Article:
CORRECTED - UPDATE 1-Parmalat up on tie-up speculation
(Corrects Parmalat CEO's first name to Enrico, not Roberto, in eighth paragraph)
* Intesa SP: open to taking part in Italian consortium
* Intesa SP: will submit own list for board
* Shares up 3.95 pct, sector up 1.12 pct
(Adds details, background, shares)
ROME, March 16 (Reuters) - Shares in Italy's Parmalat SpA (PLT.MI) hit a 35-month high on Wednesday, boosted by speculation about a domestic tie-up for the dairy group to keep it out of foreign hands.
Newspaper reports have said that Parmalat, Italy's biggest listed food company, had drawn interest separately from French dairy group Lactelis and Brazil's Lacteos.
Intesa Sanpaolo SpA (ISP.MI), Italy's biggest retail bank and a Parmalat shareholder, is open to taking part in an Italian consortium that could tie up with Parmalat, said Corrado Passera, the lender's chief executive.
"We believe that Parmalat is an important Italian company and so if we can do something ... but there's nothing to be announced today," he told reporters on the margins of the Italian Banking Association's executive board meeting.
Newspapers have said unlisted dairy group Granarolo could be part of the group. Granarolo Chairman Giampiero Calzolari was quoted by Corriere della Sera daily on Saturday as saying it could take part in a consortium to keep Parmalat Italian.
Parmalat shares touched their highest level since April 2008 and were up 3.95 percent at 2.474 euros at 1520 GMT. The STOXX Europe 600 food and beverage index .SX3P was up 1.12 percent.
A Milan trader said: "Anything could happen and so people keep buying."
Adding to speculation about the company's course, Passera also said Intesa Sanpaolo, which holds 2.44 percent of Parmalat, would propose a slate of board candidates headed by Chief Executive Enrico Bondi.
Bondi, the architect of Parmalat's rebirth after its collapse in 2003, is under fire from activist funds who want more acquisitions and better returns from the company's 1.4 billion euro ($1.95 billion) cash pile. Shareholders meet April 12-14 to pick a new board.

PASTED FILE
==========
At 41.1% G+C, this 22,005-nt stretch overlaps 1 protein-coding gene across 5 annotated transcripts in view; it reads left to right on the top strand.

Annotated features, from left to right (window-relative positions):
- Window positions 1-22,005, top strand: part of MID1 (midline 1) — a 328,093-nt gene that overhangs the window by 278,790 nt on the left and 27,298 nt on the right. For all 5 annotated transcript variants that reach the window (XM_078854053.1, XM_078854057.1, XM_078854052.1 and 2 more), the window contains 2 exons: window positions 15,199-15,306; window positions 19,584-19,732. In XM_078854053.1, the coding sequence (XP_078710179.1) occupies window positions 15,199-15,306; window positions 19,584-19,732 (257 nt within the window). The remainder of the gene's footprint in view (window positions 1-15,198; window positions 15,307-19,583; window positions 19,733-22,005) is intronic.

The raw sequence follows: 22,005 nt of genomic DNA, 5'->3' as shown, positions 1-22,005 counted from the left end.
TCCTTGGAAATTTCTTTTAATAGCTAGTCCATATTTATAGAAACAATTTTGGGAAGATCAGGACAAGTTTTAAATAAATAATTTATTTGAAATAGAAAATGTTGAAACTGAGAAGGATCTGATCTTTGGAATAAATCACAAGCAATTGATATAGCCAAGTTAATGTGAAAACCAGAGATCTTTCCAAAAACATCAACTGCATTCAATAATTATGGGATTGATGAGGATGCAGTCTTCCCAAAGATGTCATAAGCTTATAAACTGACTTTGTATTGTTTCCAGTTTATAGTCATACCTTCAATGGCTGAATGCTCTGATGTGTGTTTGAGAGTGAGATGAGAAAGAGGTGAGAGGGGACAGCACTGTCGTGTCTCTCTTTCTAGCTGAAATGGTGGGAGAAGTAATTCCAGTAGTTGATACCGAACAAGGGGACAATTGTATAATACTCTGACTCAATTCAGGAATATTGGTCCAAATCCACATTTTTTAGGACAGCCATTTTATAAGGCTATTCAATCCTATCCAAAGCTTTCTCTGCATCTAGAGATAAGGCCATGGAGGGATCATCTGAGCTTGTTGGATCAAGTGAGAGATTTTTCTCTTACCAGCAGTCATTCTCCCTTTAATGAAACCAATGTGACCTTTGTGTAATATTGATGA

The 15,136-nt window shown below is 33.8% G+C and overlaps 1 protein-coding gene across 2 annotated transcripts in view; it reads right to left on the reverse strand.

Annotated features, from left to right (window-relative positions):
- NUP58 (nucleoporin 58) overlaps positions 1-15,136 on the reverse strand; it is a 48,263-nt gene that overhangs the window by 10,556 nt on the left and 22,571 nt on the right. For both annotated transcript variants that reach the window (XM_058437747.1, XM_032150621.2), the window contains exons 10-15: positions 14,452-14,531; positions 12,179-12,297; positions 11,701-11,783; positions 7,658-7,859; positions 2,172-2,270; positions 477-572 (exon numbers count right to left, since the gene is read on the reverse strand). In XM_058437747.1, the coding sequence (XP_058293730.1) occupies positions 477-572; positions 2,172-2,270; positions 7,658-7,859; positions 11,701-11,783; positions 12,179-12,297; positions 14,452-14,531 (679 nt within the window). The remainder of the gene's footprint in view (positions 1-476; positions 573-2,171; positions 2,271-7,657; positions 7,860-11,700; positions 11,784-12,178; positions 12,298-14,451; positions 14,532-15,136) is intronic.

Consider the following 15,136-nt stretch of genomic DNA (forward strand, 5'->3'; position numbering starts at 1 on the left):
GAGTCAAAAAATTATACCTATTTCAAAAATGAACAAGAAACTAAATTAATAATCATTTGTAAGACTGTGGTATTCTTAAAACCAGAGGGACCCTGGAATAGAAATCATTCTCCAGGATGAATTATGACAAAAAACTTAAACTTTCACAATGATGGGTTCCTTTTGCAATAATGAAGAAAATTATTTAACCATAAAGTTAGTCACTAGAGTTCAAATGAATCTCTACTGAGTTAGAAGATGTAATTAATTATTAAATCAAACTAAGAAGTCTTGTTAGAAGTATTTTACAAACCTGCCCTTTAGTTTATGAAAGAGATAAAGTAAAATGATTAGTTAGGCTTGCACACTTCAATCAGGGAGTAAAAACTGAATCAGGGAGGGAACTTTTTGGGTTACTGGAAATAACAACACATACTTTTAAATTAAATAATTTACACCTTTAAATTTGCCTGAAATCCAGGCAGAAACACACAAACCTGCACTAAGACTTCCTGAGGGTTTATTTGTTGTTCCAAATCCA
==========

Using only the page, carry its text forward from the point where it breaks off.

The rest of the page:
MAKING A LIST
Activist funds Mackenzie Financial Corp, part of Canada's IGM Financial (IGM.TO), Norway's Skagen AS, and Zenit Asset Management AB put up their list of candidates for the 11-member board last week. [ID:nN1097527] The funds hold a combined 15.3 percent of Parmalat.
The dairy company also is seen as an potential takeover target since it has secured about 2 billion euros in litigation payments stemming from its collapse, dubbed "Europe's Enron".
Massimo Rossi, a former chief executive of Swedish Match (SWMA.ST) and named by the funds as Bondi's replacement, has told newspapers his strategy could include an eventual tie-up with Granarolo.
Chevreux, a broker, said in a research report that a strategic alliance like one with Granarolo would help reduce investors' disappointment over how Parmalat has used earnings.
A deal with Granarolo could add about 0.15 euro to the share price, it said.
On March 2, the funds denied a newspaper report that they were talking to Lactelis or any other party about a sale of their stake. [ID:nLDE7210RU]
Two Brazilian newspapers also reported last week that Parmalat was holding merger talks with Lacteos Brasil in a deal valued at up to $3.4 billion.
(Additional reporting by Sabina Suzzi and Cristina Carlevaro in Milan, writing by Ian Simpson; Editing by David Cowell)
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